Follow-up question: Do the LCAs of all commodities add up?: In an attributional setting with complete data, the LCAs of all commodities consumed added together should yield the total emissions and resource uptake of the world economy, same as the MRIO-based footprint calculation of total final demand. In practice this equality will not hold because a) the process databases are not complete, leading to truncation, and b) because the product systems of the goods we consume contain inputs from many different years. I therefore like to think that with a complete time series of process LCA databases, all attributional LCIs from all years will add up to the total cumulative emissions, but not the attributional LCAs from the goods consumed within any given year.
MRIO and LCA databases differ in their treatment of capital stocks: In ecoinvent you will find many processes that require 10E-11 steel mills or 10E-10 incineration plants to function. These tiny inflows represent the physical capital requirements, which are modelled by allocating 1/(total cumulative lifetime output) to the amount of material required for your product system. In that sense ecoinvent has a capital closure, meaning that the impacts of producing the capital that is required to produce ‘your’ reference flow are accounted for. In the currently available MRIO tables there is no such capital closure by default, meaning that if you calculate the footprint of household consumption with EXIOBASE, for example, the capital requirements will not be included. Instead, the databases contain the current capital formation, which represents current investments, and which are included in the calculation of national consumption footprints. Capital consumption can be included in different ways in IO, with the so-called augmentation method being the easiest to implement (Lenzen and Treloar 2005). I do not have an overview about how well capital services are included in the many footprint studies that use MRIO, but there likely is a systematic gap in system boundaries between process-based LCA and MRIO results.
Unlike in process-based LCA the total output vector x of your product system does not describe the actual (final) sectoral output: In the process databases each unit process has a clearly defined homogenous reference product. Not so in IO, where the output of a sector is a mix of a) the output of the different products aggregated together (e.g., the different crops in the agricultural sector), and b) both final and intermediate sectoral output (e.g., pig iron, cast steel, semi-finished steel, finished steel, and steel products for the iron and steel sector). That inhomogeneity of the IO output vector links back to an old question of what the meaning of the x-vector in IO is. While there is a clear interpretation of x (total final and intermediate sectoral output placed on the markets), it cannot be used as an output indicator or for comparison among countries. In the SNA the total output x depends on how many intra-sectoral transaction steps are recorded (Fig. 2). For an integrated steel mill, for example, the pig iron product directly goes into the steel converter and does not change ownership, and the pig iron as intermediate product is never placed on the market. If, in another country, pig iron production and steel making are carried out by two separate companies, there will be a market transaction in the IO table. In one case the steel sector output contains pig iron that is consumed by another process in the same sector (flows f or g in Fig. 2 are recorded) and in another case it doesn’t (f or g are not recorded).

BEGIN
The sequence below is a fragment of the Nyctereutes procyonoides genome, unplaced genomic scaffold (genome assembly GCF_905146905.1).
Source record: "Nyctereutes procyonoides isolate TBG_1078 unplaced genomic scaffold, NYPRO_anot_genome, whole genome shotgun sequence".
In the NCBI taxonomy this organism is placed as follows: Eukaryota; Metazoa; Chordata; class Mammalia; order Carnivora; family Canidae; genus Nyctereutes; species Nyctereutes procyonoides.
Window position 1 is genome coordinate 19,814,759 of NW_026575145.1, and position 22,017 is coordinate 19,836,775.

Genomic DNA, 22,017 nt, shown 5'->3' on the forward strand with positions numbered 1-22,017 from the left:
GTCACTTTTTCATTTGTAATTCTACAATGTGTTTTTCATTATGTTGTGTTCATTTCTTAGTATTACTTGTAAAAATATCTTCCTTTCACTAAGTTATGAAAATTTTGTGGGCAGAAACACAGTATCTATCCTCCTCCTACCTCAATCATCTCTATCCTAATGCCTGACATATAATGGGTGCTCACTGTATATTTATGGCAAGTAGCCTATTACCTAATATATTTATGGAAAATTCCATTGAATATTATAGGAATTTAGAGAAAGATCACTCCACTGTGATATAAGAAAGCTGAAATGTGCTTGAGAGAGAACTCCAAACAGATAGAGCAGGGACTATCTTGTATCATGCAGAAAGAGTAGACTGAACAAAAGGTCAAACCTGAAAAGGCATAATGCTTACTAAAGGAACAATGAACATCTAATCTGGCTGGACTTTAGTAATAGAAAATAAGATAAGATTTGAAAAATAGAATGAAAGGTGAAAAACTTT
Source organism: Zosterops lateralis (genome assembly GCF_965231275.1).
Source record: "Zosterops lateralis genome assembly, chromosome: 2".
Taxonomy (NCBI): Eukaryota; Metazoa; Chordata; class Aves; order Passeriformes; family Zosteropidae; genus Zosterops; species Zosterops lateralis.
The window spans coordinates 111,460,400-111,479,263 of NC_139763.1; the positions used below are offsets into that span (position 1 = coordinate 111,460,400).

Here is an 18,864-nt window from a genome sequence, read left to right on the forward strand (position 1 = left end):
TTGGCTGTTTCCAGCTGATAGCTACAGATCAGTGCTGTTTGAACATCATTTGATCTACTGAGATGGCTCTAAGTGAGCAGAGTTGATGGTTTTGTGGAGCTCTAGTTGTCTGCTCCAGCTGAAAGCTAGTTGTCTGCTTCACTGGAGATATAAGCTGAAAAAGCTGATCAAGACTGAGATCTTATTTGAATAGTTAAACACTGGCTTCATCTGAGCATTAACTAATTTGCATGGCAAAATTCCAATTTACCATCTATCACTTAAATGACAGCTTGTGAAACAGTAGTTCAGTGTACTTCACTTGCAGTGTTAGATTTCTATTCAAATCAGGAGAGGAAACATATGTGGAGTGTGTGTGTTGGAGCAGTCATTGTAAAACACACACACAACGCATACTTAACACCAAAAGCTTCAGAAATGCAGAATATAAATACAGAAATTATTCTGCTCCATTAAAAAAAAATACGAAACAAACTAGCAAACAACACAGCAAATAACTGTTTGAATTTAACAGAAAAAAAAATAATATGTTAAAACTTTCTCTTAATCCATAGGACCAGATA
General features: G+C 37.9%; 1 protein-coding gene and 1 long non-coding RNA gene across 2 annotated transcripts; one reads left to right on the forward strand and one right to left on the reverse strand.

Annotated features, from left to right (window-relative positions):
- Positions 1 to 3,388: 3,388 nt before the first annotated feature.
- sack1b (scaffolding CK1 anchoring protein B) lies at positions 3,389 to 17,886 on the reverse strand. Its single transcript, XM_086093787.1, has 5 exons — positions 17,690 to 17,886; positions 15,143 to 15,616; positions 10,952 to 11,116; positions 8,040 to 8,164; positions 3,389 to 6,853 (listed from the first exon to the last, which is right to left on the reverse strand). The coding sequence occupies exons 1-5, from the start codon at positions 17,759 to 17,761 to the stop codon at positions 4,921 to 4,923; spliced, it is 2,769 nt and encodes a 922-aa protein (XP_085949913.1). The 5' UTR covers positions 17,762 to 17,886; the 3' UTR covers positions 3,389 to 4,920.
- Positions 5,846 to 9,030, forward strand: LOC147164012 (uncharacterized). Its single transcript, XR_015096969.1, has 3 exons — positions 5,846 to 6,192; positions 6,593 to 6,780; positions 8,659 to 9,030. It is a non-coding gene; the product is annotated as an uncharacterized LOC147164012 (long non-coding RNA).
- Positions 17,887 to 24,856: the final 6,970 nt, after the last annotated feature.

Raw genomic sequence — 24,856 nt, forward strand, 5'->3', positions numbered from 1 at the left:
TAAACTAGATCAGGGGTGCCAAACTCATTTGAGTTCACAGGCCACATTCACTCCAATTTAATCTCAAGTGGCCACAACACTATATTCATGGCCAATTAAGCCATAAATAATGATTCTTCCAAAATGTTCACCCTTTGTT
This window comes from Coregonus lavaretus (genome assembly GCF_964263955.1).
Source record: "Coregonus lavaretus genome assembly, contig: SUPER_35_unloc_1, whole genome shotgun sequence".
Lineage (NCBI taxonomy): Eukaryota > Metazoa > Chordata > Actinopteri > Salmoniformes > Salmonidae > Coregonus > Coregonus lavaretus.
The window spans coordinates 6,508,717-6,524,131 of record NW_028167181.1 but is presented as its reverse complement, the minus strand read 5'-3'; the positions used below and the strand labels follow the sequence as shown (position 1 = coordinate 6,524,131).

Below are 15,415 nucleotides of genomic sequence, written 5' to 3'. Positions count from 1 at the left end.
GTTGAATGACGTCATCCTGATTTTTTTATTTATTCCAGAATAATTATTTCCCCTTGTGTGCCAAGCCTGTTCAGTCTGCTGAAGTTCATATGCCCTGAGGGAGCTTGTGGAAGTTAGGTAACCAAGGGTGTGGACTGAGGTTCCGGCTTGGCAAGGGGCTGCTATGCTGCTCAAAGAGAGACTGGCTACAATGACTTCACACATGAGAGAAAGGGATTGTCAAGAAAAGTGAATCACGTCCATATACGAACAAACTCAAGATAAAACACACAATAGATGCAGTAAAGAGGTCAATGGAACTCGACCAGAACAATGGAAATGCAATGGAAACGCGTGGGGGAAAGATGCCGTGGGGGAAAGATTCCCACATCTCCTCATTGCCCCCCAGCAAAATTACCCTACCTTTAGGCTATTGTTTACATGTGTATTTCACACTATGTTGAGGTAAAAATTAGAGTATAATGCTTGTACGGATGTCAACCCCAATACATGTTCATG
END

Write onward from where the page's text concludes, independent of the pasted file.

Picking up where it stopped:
Figure 2: Recording of process chains in process-based LCA (top) and IO (bottom), where a sector comprises several processes. Depending on the geographical proximity of the processes and the ownership the internal flows f and g may or may not be recorded in the IO table, which means that the total sectoral output x may comprise both final output and intermediate output.
One can assume that national statistical offices make an effort to harmonize the reporting of internal flows across their supply and use tables, but when combining IO tables from different countries into an MRIO table there will be a mix of different degrees of internal sectoral linkages. As an example, Table 1 shows the own consumption coefficients ((f+g)/x in Figure 2) of the iron and steel sector of EXIOBASE2 for selected countries.
There is apparently a large difference in the sectoral reporting structure across countries. In Japan about 44% of the intermediate and value added input into the steel sector comes from other companies and processes within that sector, whereas in the UK that share is less than 1%. One possible explanation is that the Japanese steel sector is split into a number of smaller companies, whereas in the UK it is governed by a few highly integrated businesses.
Table 1: Relative intermediate consumption of own output for the steel sectors in selected regions of EXIOBASE 2. The table shows the diagonal elements of the multiregional A matrix of technical coefficients for the iron and steel sector in the different regions.